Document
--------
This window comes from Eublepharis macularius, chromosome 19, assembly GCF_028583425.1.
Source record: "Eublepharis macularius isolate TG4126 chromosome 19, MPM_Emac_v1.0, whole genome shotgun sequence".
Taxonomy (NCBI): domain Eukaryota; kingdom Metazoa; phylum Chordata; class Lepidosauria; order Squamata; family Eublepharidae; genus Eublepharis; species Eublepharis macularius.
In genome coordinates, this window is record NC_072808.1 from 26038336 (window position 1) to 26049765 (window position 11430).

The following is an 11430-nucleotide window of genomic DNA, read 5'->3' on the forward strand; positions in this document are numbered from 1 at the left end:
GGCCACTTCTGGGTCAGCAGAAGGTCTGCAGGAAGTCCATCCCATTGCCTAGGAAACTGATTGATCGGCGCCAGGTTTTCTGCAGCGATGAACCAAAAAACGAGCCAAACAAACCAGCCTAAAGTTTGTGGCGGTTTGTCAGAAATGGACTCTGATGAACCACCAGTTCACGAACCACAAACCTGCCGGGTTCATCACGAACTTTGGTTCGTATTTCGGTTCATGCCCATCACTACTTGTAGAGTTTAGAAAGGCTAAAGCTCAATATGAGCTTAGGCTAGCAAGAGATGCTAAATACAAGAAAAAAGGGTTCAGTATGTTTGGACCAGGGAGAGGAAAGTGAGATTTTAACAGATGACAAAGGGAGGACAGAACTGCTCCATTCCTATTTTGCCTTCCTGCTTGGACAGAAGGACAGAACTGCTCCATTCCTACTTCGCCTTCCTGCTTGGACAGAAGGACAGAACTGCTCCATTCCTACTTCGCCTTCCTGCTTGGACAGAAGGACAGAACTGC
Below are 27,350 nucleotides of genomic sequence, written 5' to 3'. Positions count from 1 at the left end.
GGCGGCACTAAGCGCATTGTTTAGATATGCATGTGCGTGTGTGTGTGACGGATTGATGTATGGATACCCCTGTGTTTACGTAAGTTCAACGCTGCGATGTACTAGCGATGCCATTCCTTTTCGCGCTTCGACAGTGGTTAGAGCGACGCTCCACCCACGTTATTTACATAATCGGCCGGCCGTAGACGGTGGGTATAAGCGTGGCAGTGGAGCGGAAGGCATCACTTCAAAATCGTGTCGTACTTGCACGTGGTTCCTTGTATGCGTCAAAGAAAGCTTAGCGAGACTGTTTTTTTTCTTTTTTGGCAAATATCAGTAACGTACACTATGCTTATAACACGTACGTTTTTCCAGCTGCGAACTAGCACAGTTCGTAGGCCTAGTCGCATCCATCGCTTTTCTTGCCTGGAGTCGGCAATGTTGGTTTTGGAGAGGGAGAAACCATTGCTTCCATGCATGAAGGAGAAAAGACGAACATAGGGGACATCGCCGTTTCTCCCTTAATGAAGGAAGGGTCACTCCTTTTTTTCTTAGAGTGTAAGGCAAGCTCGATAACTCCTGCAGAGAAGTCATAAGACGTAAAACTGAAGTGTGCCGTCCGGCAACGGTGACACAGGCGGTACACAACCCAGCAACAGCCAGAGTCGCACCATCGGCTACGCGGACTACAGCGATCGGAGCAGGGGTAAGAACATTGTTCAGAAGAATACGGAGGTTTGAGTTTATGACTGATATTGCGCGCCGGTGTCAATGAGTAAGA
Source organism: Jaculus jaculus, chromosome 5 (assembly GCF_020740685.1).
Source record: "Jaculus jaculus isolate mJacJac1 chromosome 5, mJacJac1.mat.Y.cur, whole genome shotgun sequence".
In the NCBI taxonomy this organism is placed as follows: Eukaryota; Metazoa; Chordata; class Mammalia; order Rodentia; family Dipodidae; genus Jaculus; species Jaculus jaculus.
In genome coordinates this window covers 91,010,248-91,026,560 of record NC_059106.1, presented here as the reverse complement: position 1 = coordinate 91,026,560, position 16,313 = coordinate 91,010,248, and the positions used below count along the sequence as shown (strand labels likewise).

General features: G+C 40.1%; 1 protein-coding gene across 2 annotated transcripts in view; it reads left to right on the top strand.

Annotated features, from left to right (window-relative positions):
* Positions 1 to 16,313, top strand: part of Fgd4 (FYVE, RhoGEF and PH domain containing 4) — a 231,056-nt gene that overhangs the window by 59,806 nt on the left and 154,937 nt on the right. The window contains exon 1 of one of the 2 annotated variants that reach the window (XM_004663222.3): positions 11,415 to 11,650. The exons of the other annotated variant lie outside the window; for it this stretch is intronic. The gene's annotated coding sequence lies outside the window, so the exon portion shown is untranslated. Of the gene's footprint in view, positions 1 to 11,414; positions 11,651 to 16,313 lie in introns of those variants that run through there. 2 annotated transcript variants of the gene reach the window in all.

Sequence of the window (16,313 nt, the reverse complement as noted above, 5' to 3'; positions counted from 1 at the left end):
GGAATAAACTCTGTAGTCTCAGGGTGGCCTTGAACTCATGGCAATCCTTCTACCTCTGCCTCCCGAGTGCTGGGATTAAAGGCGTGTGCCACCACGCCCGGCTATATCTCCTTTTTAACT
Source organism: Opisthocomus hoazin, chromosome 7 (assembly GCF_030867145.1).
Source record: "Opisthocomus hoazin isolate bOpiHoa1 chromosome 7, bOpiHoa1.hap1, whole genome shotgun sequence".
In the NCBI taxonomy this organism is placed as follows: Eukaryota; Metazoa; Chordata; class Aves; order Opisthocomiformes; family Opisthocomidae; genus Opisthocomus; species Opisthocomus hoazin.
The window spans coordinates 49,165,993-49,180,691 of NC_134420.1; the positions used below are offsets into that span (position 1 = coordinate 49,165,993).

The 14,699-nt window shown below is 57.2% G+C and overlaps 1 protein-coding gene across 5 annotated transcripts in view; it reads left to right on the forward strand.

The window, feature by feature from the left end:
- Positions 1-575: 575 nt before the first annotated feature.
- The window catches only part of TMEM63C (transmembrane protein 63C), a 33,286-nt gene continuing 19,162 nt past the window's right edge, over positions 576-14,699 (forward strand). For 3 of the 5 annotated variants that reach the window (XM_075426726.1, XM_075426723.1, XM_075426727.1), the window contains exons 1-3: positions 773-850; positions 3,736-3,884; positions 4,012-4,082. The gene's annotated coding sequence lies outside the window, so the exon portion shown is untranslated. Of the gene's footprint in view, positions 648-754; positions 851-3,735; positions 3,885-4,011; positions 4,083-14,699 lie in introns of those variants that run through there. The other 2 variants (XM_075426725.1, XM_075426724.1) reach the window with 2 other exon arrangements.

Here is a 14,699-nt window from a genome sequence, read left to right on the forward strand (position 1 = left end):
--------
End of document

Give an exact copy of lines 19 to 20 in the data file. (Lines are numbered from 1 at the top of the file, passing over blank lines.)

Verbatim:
Source record: "Opisthocomus hoazin isolate bOpiHoa1 chromosome 7, bOpiHoa1.hap1, whole genome shotgun sequence".
In the NCBI taxonomy this organism is placed as follows: Eukaryota; Metazoa; Chordata; class Aves; order Opisthocomiformes; family Opisthocomidae; genus Opisthocomus; species Opisthocomus hoazin.